Federal Judges Temporarily Block Part of Biden’s Student Loan Forgiveness Plan

The Biden administration's plans to erase student debt for millions of Americans are on hold while two courts consider lawsuits filed by Republican-led states.
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Matthew Arrojas is a news reporter at BestColleges covering higher education issues and policy. He previously worked as the hospitality and tourism news reporter at the South Florida Business Journal. He also covered higher education policy issues as...
Published on June 25, 2024
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  • Federal judges issued preliminary injunctions to block President Biden's new income-driven repayment (IDR) plan.
  • The SAVE plan offers low- and middle-income borrowers lower monthly payments and early debt forgiveness.
  • The injunctions are temporary, and the courts will eventually issue final rulings on the lawsuits.
  • These injunctions could affect Biden's reelection bid in November and leave millions of borrowers in repayment limbo.

Federal judges from the U.S. District Courts of Missouri and Kansas on Monday issued preliminary injunctions blocking the Biden administration from forgiving any more federal student loan debt through its Saving on a Valuable Education (SAVE) plan.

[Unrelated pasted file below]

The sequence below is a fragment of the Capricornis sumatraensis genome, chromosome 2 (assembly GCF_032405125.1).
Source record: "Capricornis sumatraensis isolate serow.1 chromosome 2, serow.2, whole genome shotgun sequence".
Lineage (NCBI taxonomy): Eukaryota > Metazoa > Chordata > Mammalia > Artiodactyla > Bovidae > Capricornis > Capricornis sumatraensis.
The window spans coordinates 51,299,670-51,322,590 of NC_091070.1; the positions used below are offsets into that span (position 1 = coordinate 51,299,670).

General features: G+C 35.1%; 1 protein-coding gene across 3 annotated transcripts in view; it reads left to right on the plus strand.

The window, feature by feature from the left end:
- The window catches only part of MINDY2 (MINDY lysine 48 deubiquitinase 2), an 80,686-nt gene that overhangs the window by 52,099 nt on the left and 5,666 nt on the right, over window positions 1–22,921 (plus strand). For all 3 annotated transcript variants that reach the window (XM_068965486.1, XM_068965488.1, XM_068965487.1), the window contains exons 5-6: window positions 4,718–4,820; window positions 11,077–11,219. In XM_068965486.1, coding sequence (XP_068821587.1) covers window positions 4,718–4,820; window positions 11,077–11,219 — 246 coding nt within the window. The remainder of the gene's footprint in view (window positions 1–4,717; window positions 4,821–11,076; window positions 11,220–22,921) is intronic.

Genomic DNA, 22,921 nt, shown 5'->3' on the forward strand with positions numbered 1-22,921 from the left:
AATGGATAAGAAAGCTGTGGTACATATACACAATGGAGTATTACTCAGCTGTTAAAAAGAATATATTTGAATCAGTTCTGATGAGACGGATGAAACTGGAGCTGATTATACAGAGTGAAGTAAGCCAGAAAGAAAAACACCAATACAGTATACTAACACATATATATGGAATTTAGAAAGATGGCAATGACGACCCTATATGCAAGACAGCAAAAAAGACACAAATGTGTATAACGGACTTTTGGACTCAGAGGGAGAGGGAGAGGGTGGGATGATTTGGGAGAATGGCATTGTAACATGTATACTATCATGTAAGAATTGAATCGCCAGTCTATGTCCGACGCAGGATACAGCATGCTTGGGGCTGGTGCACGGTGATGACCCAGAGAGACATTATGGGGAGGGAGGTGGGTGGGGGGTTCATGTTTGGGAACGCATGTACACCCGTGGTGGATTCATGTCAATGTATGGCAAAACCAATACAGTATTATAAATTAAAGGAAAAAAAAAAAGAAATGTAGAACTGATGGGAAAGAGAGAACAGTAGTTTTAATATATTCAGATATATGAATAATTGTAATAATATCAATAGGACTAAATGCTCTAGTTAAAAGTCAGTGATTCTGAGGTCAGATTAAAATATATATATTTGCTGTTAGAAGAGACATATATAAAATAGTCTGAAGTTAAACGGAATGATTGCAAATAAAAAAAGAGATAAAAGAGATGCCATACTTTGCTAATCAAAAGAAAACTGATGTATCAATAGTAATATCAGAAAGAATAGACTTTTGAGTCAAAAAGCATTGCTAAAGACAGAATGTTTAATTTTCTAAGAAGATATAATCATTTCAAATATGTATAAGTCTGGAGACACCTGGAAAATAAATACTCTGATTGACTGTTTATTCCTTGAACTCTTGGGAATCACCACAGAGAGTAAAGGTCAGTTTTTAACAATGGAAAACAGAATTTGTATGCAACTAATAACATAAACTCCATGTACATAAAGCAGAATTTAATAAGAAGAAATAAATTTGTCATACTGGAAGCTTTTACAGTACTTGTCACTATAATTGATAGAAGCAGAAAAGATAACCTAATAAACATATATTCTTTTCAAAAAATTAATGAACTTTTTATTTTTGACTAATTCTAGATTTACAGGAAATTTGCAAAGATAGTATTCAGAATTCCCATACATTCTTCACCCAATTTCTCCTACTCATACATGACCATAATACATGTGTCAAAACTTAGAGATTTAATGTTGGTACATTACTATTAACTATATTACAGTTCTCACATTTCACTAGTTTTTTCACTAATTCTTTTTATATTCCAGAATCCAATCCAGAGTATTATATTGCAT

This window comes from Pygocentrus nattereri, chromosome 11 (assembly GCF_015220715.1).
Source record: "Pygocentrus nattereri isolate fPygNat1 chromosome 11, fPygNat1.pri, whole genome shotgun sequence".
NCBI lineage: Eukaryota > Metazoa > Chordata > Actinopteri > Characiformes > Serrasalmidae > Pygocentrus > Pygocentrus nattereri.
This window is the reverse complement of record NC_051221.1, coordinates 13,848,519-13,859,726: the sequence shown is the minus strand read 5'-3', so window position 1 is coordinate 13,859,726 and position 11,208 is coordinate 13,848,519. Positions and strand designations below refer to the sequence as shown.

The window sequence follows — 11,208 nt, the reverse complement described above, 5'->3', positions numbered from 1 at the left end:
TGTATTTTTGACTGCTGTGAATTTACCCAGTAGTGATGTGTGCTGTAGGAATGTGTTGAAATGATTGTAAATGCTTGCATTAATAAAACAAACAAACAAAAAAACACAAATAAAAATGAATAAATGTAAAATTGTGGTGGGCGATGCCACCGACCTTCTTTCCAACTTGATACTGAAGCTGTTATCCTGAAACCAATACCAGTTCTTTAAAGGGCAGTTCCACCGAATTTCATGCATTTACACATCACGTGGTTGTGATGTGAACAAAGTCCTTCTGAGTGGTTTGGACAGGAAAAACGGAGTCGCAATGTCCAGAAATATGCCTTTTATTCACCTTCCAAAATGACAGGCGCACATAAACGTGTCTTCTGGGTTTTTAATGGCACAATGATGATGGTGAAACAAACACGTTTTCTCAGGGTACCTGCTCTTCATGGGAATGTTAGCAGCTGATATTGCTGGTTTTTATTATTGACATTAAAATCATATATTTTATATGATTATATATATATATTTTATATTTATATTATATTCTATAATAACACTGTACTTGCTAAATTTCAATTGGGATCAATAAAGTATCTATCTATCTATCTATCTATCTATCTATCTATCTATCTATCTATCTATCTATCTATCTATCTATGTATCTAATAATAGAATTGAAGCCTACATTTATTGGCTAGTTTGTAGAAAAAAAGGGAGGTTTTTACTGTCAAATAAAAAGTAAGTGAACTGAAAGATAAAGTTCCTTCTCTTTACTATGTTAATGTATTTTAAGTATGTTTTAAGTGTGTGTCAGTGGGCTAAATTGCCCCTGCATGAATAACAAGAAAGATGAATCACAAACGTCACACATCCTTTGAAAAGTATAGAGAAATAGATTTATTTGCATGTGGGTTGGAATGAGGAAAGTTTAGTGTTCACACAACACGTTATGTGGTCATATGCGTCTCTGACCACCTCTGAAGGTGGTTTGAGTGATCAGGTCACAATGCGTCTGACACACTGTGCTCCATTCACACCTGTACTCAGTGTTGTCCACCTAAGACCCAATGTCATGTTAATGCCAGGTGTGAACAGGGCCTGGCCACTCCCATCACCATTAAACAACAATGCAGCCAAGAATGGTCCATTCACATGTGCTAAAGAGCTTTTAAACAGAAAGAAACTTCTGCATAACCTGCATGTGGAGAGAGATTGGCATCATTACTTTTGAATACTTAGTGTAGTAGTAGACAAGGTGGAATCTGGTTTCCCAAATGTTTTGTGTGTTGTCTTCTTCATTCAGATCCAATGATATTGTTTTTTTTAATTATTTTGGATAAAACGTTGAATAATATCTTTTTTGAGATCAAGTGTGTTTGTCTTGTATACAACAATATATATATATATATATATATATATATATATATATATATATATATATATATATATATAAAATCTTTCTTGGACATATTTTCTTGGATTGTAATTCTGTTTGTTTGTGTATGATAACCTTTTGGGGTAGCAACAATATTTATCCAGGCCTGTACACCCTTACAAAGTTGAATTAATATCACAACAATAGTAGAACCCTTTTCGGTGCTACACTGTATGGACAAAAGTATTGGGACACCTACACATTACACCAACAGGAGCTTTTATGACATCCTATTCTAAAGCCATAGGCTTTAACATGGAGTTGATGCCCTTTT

The two injunctions stem from separate cases filed in late March and early April by attorneys general from Republican-led states.

Missouri Attorney General Andrew Bailey led one case, and Kansas Attorney General Kris Kobach led the other.

"By attempting to saddle working Missourians with Ivy League debt, Joe Biden is undermining our constitutional structure," Bailey said in a statement. "Today's ruling was a huge win for the rule of law, and for every American who Joe Biden was about to force to pay off someone else's debt."

The SAVE repayment plan not only lowers monthly payments for many low- and middle-income borrowers, but it also offers early debt forgiveness for borrowers with relatively low original loan balances. It was set to take full effect on July 1, although the Department of Education (ED) instituted many aspects of the plan early, including debt forgiveness.

The courts' rulings don't wholly nullify the SAVE plan.

The injunctions are only temporary until the courts make their final rulings. By issuing injunctions, however, the courts are declaring that both cases have a chance at succeeding.

As BestColleges previously reported, courts striking down Biden's SAVE plan may have sweeping consequences for some of the president's other higher education initiatives.

ED crafted the SAVE plan through negotiated rulemaking, so if the courts determine that the SAVE plan was an overreach, some of Biden's other negotiated rulemaking successes may also be in jeopardy, including:

The Student Borrower Protection Center (SBPC) chastised the two injunctions, stating that the injunctions leave millions of borrowers "in limbo" as the courts decide the cases.

"Make no mistake, this lawsuit is a shameful political maneuver designed to hurt President Biden at all costs, and borrowers are merely collateral damage," SBPC Deputy Executive Director Persis Yu said in a statement.

"Unfortunately, today, the special interests prevailed, imperiling the financial security of millions and throwing the student loan system into an untenable chaos."

Depending on how long it takes the courts to reach their decisions, these injunctions could impact Biden's reelection bid this November.